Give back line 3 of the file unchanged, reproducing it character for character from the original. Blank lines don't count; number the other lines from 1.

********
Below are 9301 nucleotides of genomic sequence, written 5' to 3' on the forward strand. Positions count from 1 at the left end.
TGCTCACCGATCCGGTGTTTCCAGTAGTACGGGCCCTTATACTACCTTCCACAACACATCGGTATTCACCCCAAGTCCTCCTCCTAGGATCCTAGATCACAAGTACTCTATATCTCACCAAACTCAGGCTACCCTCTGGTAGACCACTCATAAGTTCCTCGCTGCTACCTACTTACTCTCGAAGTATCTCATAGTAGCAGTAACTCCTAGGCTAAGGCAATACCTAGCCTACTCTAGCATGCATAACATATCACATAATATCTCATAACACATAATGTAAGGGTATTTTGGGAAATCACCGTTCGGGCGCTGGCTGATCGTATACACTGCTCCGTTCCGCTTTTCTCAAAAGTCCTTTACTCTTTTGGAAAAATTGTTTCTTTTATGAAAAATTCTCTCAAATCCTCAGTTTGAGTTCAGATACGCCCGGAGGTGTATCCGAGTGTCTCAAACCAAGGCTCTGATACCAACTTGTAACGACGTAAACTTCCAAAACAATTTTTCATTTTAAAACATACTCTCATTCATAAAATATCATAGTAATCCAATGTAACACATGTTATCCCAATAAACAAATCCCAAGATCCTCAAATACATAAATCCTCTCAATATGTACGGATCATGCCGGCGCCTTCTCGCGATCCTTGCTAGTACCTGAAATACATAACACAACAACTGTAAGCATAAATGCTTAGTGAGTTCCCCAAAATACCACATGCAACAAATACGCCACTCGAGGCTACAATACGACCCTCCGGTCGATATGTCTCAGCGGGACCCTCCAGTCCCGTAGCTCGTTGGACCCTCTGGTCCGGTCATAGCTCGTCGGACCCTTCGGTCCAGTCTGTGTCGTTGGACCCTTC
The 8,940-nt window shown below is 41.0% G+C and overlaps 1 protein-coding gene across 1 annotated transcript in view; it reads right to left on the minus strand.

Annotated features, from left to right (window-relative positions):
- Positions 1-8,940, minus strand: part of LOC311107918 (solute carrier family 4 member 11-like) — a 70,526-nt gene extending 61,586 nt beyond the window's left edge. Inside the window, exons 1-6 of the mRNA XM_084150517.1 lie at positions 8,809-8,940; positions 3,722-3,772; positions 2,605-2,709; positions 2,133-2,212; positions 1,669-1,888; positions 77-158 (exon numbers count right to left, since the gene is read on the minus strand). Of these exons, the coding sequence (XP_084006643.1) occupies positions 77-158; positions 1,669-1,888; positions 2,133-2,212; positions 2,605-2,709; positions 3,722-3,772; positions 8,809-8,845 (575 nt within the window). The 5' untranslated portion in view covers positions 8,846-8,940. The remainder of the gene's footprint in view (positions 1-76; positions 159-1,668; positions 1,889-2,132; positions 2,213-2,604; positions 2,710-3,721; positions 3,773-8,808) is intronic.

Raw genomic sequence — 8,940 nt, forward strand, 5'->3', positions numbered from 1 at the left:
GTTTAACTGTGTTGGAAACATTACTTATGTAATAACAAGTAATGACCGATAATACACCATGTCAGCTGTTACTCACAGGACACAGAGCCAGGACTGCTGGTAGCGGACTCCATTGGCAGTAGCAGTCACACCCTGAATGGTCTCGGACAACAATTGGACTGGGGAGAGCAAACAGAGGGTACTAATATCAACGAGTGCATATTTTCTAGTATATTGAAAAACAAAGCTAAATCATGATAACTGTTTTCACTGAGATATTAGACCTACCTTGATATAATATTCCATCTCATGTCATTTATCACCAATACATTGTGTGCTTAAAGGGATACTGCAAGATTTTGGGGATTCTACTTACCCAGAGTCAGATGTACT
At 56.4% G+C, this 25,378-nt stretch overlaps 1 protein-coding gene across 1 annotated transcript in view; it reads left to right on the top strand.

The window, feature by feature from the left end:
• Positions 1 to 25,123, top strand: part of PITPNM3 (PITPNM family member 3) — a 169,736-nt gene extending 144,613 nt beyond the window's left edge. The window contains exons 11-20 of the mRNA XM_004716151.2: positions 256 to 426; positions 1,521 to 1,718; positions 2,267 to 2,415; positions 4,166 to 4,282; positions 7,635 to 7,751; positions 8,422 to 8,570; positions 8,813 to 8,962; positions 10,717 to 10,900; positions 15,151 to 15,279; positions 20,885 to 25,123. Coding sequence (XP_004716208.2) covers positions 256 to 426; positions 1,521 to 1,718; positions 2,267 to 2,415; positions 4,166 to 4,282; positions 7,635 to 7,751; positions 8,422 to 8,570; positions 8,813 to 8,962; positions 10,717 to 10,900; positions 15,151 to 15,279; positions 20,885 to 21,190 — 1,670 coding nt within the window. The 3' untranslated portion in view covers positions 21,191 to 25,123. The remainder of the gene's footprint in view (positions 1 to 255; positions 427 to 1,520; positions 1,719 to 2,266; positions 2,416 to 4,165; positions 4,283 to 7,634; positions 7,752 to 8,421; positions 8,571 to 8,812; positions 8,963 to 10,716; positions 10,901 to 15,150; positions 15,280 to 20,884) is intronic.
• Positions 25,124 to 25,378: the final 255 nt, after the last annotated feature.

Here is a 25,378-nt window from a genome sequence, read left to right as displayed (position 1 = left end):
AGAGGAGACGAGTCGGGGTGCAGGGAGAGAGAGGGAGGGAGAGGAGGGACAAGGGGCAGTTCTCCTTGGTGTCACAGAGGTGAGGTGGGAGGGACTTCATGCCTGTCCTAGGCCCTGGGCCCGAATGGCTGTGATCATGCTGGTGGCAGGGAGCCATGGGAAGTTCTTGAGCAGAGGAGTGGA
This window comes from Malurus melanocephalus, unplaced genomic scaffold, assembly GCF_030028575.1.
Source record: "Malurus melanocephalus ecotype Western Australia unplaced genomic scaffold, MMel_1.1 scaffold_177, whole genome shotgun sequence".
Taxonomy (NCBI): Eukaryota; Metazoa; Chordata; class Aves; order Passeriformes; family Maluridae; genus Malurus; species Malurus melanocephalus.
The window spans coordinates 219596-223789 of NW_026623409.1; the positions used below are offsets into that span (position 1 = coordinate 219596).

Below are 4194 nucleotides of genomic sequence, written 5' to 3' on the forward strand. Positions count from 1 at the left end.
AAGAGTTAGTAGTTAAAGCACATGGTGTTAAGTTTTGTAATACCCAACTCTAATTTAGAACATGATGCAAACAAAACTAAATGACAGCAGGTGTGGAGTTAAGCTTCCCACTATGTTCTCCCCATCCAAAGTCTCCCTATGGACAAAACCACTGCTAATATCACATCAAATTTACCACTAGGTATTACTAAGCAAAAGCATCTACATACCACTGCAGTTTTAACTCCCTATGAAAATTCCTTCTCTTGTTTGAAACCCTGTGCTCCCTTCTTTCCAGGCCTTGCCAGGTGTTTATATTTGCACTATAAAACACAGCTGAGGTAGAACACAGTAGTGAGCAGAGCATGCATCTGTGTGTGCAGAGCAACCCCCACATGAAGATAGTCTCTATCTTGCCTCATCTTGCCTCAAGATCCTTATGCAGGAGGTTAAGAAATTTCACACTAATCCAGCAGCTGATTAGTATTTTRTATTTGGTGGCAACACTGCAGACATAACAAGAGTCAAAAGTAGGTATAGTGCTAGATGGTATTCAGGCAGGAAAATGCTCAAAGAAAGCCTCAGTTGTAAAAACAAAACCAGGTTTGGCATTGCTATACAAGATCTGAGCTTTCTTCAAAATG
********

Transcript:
The 8,940-nt window shown below is 41.0% G+C and overlaps 1 protein-coding gene across 1 annotated transcript in view; it reads right to left on the minus strand.